Physical symptoms of stress can include tiredness, headaches and indigestion.

Psychological changes resulting from stress can include anxiety, aggression and low self-esteem.

You may also experience behavioural changes, such as increased smoking or drinking, reckless behaviour and difficulty concentrating.

You are not alone

If you think stress is making you ill, you’re not alone.

In 2018/19, stress, depression and anxiety accounted for 44% of all work-related illnesses in the UK and 54% of all working days lost due to ill health.

The total number of cases of work-related stress, depression or anxiety in 2018/19 was 602,000.5

How to deal with stress

If you’re feeling stressed by work, the first thing to do is identify the cause. If it’s caused by constantly checking emails, including before bed, then stop.

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Instead, allocate time for working and time dedicated to relaxation, when you won’t check your phone.

Dedicating specific evenings when you will do something you enjoy, such as a sport or a hobby, will also help you to resist the temptation to work late. Exercise is a great way to switch off your mind from work and can help you to think more clearly.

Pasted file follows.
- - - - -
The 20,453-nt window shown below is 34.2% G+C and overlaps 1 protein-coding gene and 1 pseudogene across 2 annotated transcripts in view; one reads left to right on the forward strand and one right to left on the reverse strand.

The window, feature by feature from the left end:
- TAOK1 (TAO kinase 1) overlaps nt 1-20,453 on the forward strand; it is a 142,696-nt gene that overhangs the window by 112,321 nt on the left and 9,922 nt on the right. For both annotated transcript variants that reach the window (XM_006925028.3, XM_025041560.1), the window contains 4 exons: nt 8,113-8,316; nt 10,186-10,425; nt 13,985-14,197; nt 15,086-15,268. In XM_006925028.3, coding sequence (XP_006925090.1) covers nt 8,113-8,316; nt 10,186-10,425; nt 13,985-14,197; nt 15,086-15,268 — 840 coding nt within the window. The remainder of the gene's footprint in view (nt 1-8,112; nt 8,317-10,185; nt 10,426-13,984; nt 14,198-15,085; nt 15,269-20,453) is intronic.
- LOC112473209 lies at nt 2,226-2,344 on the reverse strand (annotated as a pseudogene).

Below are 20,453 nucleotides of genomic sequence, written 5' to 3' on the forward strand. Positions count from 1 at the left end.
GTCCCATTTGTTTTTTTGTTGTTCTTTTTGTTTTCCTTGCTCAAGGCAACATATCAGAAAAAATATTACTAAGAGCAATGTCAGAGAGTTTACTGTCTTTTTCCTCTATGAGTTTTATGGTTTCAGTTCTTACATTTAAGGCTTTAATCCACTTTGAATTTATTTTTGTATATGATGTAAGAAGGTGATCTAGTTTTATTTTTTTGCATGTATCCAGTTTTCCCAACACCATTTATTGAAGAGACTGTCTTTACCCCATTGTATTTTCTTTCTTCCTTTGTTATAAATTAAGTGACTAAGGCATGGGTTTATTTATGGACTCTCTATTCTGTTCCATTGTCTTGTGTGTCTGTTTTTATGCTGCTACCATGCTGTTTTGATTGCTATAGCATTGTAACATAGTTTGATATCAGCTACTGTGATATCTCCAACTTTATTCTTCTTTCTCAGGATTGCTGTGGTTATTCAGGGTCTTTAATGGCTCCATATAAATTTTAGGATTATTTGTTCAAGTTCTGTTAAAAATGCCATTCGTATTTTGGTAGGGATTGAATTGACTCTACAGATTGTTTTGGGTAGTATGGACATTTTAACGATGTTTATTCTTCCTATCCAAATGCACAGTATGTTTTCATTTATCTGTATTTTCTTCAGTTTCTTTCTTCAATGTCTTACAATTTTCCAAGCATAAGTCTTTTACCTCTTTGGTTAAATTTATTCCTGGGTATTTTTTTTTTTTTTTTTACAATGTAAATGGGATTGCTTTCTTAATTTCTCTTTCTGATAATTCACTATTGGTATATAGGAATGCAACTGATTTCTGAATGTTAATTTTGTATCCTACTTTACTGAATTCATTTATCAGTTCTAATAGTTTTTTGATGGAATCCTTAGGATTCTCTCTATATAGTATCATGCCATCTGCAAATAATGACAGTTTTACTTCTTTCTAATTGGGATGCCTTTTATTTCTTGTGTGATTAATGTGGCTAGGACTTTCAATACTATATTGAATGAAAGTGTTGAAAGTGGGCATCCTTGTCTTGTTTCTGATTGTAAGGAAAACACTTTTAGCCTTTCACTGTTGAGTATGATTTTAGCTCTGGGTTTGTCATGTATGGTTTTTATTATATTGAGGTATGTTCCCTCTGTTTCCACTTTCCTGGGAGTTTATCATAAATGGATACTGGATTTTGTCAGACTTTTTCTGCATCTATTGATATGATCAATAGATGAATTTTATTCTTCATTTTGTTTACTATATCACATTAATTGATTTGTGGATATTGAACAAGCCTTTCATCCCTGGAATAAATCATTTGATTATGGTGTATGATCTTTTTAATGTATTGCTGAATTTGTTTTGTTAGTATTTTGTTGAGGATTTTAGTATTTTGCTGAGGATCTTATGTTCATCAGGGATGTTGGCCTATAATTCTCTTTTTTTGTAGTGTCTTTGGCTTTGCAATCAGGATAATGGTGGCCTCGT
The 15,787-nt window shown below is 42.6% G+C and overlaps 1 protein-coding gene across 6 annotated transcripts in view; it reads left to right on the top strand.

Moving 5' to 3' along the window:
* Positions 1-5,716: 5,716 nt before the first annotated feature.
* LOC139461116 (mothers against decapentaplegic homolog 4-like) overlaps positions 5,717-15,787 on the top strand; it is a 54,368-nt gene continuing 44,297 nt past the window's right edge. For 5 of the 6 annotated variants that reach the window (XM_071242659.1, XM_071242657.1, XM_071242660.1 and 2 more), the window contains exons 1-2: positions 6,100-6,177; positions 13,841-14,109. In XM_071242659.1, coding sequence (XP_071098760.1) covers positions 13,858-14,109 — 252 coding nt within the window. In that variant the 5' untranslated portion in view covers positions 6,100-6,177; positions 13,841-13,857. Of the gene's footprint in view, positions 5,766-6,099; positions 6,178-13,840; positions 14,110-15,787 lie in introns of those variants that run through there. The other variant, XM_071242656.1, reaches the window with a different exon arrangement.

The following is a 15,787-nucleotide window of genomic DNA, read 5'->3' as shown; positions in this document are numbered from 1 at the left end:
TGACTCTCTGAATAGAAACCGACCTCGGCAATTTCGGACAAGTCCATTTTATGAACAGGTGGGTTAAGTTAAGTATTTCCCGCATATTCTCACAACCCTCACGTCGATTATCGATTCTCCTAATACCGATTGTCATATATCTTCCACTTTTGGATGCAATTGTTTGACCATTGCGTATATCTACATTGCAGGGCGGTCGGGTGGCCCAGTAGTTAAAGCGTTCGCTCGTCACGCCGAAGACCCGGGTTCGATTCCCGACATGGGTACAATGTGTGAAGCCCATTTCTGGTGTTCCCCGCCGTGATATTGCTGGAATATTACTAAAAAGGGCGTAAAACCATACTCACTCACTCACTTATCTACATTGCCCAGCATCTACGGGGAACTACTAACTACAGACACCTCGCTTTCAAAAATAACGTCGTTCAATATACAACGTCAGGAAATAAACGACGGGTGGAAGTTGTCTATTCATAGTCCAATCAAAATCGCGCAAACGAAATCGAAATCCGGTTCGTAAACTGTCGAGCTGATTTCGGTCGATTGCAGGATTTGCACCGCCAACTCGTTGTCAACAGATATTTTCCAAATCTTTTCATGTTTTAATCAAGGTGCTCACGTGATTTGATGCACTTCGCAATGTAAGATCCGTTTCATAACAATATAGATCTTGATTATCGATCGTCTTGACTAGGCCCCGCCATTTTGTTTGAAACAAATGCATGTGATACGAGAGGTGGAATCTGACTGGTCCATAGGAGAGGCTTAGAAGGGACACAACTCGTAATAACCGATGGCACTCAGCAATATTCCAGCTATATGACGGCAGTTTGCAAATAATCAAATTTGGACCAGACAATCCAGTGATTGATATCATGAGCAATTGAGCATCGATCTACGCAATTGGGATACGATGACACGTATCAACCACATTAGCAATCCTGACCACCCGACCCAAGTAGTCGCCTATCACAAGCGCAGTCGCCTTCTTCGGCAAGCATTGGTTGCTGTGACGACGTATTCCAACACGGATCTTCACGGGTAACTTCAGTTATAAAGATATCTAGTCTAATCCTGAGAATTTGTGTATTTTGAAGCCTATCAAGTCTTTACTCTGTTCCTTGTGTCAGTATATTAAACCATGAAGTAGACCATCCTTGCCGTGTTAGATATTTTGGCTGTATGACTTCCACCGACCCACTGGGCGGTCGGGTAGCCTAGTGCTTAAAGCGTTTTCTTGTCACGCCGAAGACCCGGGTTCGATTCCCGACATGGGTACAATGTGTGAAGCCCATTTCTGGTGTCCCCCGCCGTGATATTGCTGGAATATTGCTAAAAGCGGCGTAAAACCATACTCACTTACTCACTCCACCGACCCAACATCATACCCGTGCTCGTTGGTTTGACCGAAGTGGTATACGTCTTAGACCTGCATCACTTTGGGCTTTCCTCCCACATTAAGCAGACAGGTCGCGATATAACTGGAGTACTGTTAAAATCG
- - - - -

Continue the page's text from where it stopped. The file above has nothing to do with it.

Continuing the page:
Set yourself a challenge, like learning a new language or skill, to give yourself a focus away from work that will make you feel you have accomplished something.

Talking about stress

Men may be less inclined to talk about their emotional state, but talking things through can really help you to put a new perspective on a situation or worry, allowing you to actively deal with your issues.

Talk to friends or family about your feelings if you can or, if you find it easier, speak to a professional who is trained to listen and help you to deal with your situation.

What is counselling?

A counsellor is a professional who can help you to cope with specific problems, improve relationships or develop better ways of living.

They will listen to you and can help you to sort out any issues by giving you their professional opinion.

Counselling is a ‘talking therapy’ and can be your regular time to talk about any troubles you have in a safe and confidential environment. It can help you to understand your behaviour and feelings better.

If you’d like to find out more about how talking to a professional could help you deal with stress or any of life’s twists and turns, contact our specialist Psychiatry team.

To find out more call us on 0808 101 0337

or make an online enquiry.

Sources
1https://www.mentalhealth.org.uk/news/stressed-nation-74-uk-overwhelmed-or-unable-cope-some-point-past-year
2https://www.mentalhealth.org.uk/news/survey-people-lived-experience-mental-health-problems-reveals-men-less-likely-seek-medical
3http://www.gallup.com/poll/184085/nearly-half-smartphone-users-imagine-life-without.aspx
4http://www.mind.org.uk/news-campaigns/news/is-it-that-urgent-staff-admit-to-checking-emails-on-the-loo/#.VeLr-h5RHmQ
5http://www.hse.gov.uk/statistics/causdis/stress.pdf